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The profile of a fraudster: tips for employers

By Kathy Rumleski, Contributor

Despite the Association of Certified Fraud Examiners’ (ACFE) estimate that only four per cent of frauds committed against companies are discovered by external auditors, Toronto forensic accountant and investigator Dave Oswald says there are ways employers can protect themselves from this crime.

“There are certain signs companies can pick up on if they’re watching closely,” Oswald tells

“These are white-collar criminals who have university degrees, are highly respected, often play important roles in the company and they are usually the nicest person in the room. They also keep things close to the vest, but will sometimes become involved in company affairs outside their purview.”

That’s what employers should watch for — along with the person's apparent need to keep up with the Joneses, says Oswald, the founder and owner of Oakville-based white-collar crime investigation boutique Forensic Restitution.

“At the very base level, these fraudsters are propelled by greed. But they are also usually narcissists who believe they are worth more than they are getting paid. They may believe the company is doing so well because of them and use this to justify the crime,” he says.

ACFE estimates that white-collar fraud adds up to $500 billion a year in the U.S., but those who are caught often face light penalties or in some cases, none at all, Oswald says.

“Many have reached a high level in the organization and are trusted as one of the gang,” he says. "When they are found to have their hands in the piggy bank, it’s often not reported to police and they are just let go. And then they can get hired by another organization and continue the behaviour.”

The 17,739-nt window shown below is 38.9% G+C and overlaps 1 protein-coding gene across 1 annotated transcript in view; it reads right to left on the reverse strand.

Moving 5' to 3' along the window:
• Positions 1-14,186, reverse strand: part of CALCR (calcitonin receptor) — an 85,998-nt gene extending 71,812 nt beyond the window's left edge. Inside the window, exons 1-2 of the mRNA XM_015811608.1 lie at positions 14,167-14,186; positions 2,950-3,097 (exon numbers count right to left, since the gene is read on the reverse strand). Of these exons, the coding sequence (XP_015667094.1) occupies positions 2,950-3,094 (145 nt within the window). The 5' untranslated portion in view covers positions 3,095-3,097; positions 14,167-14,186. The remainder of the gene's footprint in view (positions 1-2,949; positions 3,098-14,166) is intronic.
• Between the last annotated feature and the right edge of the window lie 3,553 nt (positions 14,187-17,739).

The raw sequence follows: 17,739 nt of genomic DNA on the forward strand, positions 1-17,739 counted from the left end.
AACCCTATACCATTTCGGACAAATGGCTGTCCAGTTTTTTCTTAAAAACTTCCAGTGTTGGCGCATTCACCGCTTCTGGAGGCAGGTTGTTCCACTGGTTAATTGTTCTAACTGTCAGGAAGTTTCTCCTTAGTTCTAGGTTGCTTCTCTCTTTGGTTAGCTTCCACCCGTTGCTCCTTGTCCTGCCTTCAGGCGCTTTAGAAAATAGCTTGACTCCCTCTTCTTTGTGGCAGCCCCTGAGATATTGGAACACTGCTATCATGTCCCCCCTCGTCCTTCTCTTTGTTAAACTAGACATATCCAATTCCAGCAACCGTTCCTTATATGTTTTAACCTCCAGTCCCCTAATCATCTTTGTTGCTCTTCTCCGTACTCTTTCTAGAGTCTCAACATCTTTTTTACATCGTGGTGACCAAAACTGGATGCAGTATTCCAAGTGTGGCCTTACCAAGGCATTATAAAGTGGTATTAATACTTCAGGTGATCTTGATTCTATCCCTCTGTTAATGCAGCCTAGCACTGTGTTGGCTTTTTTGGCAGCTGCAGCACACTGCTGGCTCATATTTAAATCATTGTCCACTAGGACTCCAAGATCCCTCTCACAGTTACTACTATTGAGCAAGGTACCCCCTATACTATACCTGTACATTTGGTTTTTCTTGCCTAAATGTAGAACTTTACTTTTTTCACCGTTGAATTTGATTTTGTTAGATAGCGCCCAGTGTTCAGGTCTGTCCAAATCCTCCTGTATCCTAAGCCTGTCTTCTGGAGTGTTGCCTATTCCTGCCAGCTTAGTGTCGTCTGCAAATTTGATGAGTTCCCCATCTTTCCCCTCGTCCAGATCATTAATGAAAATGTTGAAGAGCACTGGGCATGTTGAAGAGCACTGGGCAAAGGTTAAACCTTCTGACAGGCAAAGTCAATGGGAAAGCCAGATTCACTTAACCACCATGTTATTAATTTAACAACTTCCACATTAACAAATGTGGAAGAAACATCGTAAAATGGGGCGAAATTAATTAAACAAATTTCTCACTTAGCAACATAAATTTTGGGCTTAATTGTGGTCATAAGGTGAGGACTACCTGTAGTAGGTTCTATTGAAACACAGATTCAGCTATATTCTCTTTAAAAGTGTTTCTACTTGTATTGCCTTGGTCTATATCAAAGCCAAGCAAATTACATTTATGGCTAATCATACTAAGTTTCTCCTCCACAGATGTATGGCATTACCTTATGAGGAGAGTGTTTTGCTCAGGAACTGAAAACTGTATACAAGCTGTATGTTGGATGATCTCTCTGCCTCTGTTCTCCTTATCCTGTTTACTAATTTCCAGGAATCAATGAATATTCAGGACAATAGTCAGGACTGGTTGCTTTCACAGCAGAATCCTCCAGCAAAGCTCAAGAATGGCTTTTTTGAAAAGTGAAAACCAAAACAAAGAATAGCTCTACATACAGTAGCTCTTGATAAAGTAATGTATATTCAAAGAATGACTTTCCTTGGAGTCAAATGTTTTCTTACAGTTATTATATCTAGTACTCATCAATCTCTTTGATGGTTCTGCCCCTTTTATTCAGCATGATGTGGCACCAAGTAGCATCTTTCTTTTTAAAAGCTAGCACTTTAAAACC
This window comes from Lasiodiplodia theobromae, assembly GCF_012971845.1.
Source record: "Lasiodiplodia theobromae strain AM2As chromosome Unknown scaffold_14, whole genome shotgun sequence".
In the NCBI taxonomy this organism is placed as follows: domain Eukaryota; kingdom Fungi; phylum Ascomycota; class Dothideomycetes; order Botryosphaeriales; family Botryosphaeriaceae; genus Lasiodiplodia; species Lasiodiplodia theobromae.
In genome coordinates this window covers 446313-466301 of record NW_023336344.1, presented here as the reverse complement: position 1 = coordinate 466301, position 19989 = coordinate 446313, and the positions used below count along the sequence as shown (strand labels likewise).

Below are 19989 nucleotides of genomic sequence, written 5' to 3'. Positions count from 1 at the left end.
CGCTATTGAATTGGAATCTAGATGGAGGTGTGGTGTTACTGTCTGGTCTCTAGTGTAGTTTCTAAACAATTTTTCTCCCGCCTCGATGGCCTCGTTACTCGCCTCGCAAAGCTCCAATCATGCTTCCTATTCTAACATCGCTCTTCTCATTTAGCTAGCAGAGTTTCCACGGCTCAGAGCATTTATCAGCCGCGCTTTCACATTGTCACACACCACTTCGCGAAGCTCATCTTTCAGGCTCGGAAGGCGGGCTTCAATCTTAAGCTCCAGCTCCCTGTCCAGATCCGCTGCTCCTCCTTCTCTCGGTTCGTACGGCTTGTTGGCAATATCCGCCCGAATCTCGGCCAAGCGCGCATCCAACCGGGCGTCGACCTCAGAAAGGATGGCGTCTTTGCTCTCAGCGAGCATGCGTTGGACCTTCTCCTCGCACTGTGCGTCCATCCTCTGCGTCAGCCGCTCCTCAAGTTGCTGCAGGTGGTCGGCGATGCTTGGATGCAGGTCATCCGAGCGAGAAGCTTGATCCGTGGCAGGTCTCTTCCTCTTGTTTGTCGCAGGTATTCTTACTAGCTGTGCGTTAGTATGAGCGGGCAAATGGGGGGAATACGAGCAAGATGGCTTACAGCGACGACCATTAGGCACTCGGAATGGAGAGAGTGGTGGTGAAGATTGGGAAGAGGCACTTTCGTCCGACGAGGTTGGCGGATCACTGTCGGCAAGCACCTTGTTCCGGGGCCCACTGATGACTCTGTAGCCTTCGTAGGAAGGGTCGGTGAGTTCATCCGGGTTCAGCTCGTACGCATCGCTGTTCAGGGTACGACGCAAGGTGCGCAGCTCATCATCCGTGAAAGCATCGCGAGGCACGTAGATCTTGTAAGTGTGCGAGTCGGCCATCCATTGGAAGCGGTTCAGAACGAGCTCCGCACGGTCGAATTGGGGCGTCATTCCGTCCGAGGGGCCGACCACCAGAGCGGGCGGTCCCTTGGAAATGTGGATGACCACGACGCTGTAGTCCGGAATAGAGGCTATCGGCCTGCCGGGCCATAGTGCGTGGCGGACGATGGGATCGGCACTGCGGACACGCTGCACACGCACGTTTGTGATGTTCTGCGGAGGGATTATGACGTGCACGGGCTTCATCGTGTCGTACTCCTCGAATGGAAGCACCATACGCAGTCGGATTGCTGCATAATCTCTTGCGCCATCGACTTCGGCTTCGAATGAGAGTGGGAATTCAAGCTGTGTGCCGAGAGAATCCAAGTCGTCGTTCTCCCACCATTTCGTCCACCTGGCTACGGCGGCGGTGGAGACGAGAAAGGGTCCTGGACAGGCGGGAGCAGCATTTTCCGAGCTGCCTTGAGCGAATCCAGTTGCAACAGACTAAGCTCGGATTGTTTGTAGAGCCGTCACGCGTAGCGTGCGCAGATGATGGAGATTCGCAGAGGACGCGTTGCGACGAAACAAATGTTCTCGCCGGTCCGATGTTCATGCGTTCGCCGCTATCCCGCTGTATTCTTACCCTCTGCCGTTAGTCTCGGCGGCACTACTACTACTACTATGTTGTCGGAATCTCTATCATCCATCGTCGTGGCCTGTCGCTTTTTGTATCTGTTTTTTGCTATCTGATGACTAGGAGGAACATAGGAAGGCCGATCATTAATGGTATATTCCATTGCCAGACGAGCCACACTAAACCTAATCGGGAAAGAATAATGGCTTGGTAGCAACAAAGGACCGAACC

Oswald was also a victim of employee fraud, and suffered a $10,000 to $15,000 loss. He says the female fraudster was a heroin addict who looked after the books and paid suppliers.

“I did the final transfer of money to suppliers, but she worked out how to change the bank account details,” Oswald says."She was eventually caught when she falsified petty cash slips.”

He says employers can protect themselves in a number of ways: by having an outside accountant review company expenses, providing ethics training to staff and watching for employees who always want to be on hand during critical periods of business.

Oswald also suggests running data analytics and company risk assessments, which his company provides.

Employers should engage with their staff and be prepared to ask pointed questions, he says.

“A good way to get information is by simply talking to employees and asking some tough questions," Oswald says. "Many people don’t want to blow the whistle, but if you ask direct questions, it’s hard for people to say, ‘I didn’t know about it,’ when they did actually know.”

He says it’s rare for a fraudster to quit their activity, which usually increases as time goes on.

“Initially the fraud will start off very small but it can grow into millions of dollars. It generally doesn’t decrease.”

In the 30 years he’s been in the business, Oswald says it’s frustrating that only in very few cases does the fraudster face jail time.

“The federal government has suggested it’s an anti-corruption government, but there’s little action taken to stop it,” he says.

In fact, Oswald says there are suggestions the 2008-09 recession was caused, at least in part, by white-collar crime.

“An entire group in a company can get together and manipulate the price of their shares to sell them at a higher value than they’re worth. More must be done to combat this.”

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